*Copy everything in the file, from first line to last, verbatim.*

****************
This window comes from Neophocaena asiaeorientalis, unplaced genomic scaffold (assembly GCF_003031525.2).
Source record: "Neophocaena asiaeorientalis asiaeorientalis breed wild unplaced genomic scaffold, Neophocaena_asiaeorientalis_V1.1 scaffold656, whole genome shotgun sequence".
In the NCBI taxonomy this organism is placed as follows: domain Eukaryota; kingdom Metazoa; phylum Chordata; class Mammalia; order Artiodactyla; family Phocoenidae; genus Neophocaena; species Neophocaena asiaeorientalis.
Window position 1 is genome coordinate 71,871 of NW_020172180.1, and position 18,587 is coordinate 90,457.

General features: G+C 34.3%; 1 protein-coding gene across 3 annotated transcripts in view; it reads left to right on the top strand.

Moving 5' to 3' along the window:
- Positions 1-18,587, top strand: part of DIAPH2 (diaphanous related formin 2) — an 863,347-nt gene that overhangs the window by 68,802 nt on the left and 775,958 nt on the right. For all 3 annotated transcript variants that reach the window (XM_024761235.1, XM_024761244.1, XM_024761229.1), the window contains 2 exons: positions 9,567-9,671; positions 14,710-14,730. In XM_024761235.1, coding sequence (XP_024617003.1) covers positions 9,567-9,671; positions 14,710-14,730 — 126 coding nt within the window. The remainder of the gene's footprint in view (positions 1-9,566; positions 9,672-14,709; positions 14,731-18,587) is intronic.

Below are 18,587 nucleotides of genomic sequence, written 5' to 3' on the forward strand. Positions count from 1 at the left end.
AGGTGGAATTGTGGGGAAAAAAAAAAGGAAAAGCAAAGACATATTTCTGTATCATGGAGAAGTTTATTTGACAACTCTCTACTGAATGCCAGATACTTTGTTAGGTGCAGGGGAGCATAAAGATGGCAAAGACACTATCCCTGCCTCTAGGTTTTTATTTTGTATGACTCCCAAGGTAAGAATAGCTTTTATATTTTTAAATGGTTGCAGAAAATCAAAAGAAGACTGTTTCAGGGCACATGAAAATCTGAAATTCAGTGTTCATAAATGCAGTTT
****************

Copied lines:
This window comes from Neophocaena asiaeorientalis, unplaced genomic scaffold (assembly GCF_003031525.2).
Source record: "Neophocaena asiaeorientalis asiaeorientalis breed wild unplaced genomic scaffold, Neophocaena_asiaeorientalis_V1.1 scaffold656, whole genome shotgun sequence".
In the NCBI taxonomy this organism is placed as follows: domain Eukaryota; kingdom Metazoa; phylum Chordata; class Mammalia; order Artiodactyla; family Phocoenidae; genus Neophocaena; species Neophocaena asiaeorientalis.
Window position 1 is genome coordinate 71,871 of NW_020172180.1, and position 18,587 is coordinate 90,457.

General features: G+C 34.3%; 1 protein-coding gene across 3 annotated transcripts in view; it reads left to right on the top strand.

Moving 5' to 3' along the window:
- Positions 1-18,587, top strand: part of DIAPH2 (diaphanous related formin 2) — an 863,347-nt gene that overhangs the window by 68,802 nt on the left and 775,958 nt on the right. For all 3 annotated transcript variants that reach the window (XM_024761235.1, XM_024761244.1, XM_024761229.1), the window contains 2 exons: positions 9,567-9,671; positions 14,710-14,730. In XM_024761235.1, coding sequence (XP_024617003.1) covers positions 9,567-9,671; positions 14,710-14,730 — 126 coding nt within the window. The remainder of the gene's footprint in view (positions 1-9,566; positions 9,672-14,709; positions 14,731-18,587) is intronic.

Below are 18,587 nucleotides of genomic sequence, written 5' to 3' on the forward strand. Positions count from 1 at the left end.
AGGTGGAATTGTGGGGAAAAAAAAAAGGAAAAGCAAAGACATATTTCTGTATCATGGAGAAGTTTATTTGACAACTCTCTACTGAATGCCAGATACTTTGTTAGGTGCAGGGGAGCATAAAGATGGCAAAGACACTATCCCTGCCTCTAGGTTTTTATTTTGTATGACTCCCAAGGTAAGAATAGCTTTTATATTTTTAAATGGTTGCAGAAAATCAAAAGAAGACTGTTTCAGGGCACATGAAAATCTGAAATTCAGTGTTCATAAATGCAGTTT